Bidding in timed auctions takes time — literally — to learn how to win lots at the best price. Moreover, strategies depend on whether you are bidding in an estate auction on Proxibid with a live and online audience or in an eBay online-only auction.
Proxibid auctions are mostly live with an auctioneer describing each lot and dropping the hammer when bidding stops. But there are also a fair number of timed auctions on the portal. There are two types. The least common is when all lots close simultaneously. The more frequent timed auction happens lot by lot with a minute in between. If a bid is placed on a lot, then bidding extends for another minute, and so on, until the final bid is placed without competition.
Unlike Proxibid auctions, eBay sessions are almost all timed with the exception of “Buy It Now” and “Best Offer.”
Before ever bidding in a timed auction on Proxibid or eBay, you must do research to assure the best possible outcome for your hard-earned hobbyist dollar.
First and foremost, read the seller’s terms. Proxibid allows sellers of timed auctions to see maximum bids and even bid on coins themselves. Take your chances on these. I never bid in auctions that allow the seller or seller’s employees to bid on lots. If maximum bids are seen, I telephone the auction company and ask why it is doing that and what its practices are. If I am convinced the auctioneer won’t be shill-bidding, I might patronize that auction (but almost always won’t).
The research continues. If the coin is in a PCGS, NGC, ANACS or ICG holder, consult the Official Red Book Online Coin Values for retail values or PCGS CoinFacts for latest auction prices. You need to know both retail and auction values to establish what your maximum bid will be.
The maximum bid, or as much as you are willing to pay, is the key to a successful timed auction bid.
If you are bidding on a raw or uncertified coin, or one in a lesser holder (SEGS, old PCI, ACG), you need to know how to grade, evaluating eye appeal, luster, condition, etc., and looking for flaws like cleaning, rim bumps, environmental damage, and other issues.
Be exceptionally careful when bidding on bottom-tier slabs that assign high grades (MS-66, 67, 68) for coins that obviously are impaired. For the record, I refuse to bid on such coins or even treat them as raw because time — the hours I spend on my hobby — is precious and limited. These coins almost always have flaws.
If you decide a raw coin is grade-worthy, ignore the seller’s description or the grade on the flip unless you trust the auctioneer’s judgment. On Proxibid, I trust several auctioneers, including Weaver Signature Coin Auctions, Leonard Auction, and Capitol Coin Auctions (to name only a few). I read their descriptions. Otherwise, I rely on my own numismatic judgment.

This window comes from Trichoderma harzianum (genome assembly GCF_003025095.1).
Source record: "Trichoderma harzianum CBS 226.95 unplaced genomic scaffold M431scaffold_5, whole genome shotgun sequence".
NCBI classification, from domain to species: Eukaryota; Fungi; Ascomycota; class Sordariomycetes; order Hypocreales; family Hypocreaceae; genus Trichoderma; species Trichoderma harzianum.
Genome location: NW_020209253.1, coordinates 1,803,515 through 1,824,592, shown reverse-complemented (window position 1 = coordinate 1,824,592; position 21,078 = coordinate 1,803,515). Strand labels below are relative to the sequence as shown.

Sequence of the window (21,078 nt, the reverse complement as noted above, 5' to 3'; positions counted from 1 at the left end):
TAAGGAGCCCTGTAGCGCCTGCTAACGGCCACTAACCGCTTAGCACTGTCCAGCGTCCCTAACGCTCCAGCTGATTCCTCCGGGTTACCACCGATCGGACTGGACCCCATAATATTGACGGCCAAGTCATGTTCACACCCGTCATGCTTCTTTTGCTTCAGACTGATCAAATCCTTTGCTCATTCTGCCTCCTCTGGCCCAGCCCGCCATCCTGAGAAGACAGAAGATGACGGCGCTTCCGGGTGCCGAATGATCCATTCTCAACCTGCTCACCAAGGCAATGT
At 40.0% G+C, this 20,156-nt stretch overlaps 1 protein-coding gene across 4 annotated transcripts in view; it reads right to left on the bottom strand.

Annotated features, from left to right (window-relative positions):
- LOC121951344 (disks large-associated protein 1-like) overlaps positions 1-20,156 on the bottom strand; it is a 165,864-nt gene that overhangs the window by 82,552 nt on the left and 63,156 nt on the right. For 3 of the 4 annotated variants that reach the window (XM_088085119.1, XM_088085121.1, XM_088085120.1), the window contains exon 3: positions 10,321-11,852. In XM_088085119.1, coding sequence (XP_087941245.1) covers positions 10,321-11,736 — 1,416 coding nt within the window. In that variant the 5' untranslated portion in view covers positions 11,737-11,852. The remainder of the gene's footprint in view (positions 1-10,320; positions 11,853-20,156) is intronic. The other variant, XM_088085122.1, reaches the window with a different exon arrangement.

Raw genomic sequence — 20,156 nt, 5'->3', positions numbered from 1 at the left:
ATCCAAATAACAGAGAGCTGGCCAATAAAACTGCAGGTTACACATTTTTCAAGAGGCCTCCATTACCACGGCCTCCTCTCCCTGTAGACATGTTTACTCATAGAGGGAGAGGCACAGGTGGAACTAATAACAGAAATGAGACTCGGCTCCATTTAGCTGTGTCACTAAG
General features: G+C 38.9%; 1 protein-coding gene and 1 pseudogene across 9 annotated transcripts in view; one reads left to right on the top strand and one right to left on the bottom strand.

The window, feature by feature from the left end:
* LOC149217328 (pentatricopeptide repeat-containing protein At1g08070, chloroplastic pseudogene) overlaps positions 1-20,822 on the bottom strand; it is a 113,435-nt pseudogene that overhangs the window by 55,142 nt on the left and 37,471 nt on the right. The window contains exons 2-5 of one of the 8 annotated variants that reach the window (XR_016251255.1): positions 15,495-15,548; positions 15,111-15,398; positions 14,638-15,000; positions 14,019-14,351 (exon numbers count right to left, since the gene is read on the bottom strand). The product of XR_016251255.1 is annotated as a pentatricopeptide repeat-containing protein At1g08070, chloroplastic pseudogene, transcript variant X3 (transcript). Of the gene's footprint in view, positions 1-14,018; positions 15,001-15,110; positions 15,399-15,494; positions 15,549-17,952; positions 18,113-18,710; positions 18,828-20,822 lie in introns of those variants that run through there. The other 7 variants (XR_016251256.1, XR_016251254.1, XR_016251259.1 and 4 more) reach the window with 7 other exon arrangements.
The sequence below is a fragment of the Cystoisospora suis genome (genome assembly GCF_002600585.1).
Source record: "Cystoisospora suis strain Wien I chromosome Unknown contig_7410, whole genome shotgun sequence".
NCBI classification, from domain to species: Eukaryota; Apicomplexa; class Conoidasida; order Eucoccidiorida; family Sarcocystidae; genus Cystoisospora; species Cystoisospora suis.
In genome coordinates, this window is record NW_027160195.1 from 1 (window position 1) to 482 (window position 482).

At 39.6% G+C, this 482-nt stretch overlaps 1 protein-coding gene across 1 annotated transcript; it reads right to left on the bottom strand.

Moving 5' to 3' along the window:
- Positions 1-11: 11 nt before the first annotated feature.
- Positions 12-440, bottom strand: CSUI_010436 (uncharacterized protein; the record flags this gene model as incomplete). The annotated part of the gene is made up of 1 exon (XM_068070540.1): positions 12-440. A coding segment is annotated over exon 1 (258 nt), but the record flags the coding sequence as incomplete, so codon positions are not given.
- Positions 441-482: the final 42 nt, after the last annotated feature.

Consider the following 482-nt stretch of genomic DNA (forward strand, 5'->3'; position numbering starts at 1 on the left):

The best time to place your maximum bid depends on whether you really want a coin. While many Proxibid buyers wait until the day of the auction or even its final moments, I find early bids discourage bidders who want to steal an item. They’ll bid their maximum, see that you still lead, and then drop out.
However, there are also risks to bidding early. Another bidder may outbid your maximum, tempting you to go higher than you actually would want to, based on your research. You can get into a bidding war and then end up paying above retail for a coin.
Bidding wars usually occur in the final minutes of a timed auction. Don’t get snookered. Once you set your maximum, that’s it. There will be other coins in the future.
Timed auctions on eBay are more complex. Bidding is typically frenetic in the closing minutes and seconds of a desirable coin. I may place a bid about 25% lower than my intended maximum at the start of an auction and then see how the bidding fares before going all-in. Typically, however, I wait until the final 15 seconds before placing a bid in an eBay session. Waiting until the final seconds can be risky if your computer isn’t fast enough or your online connection isn’t strong. I found about 15 seconds to be the optimum for my computer and Internet provider.
There is another specter in eBay auctions. You will be dealing with buyers who not only set high maximums but also use sniper programs to snag desired lots.
A popular company is EZ Sniper, a software set up to beat all comers on eBay. I can’t tell you how many times I have lost coins to this and similar programs. I don’t use sniper programs because I don’t want to pay additional fees to anyone. But that’s your call, of course. Before you invest in a sniper program, you must factor the cost into your maximum. There are several buyer’s options ranging from a 1% commission fee to an annual subscription (no fees), as well as a prepaid number of snipes.
Sniper programs are worth the cost if you are looking for a specific coin that rarely comes on the market or popular coins that attract lots of bidders. For instance, PCI-toned American Silver Eagles are attracting snipes on such sites as GreatToning and Kryptonitecomics. Examples that used to sell for under $300 now are exceeding $800.
Have you ever used a snipe application? Do you have different strategies in timed auctions? Share in the comment section below!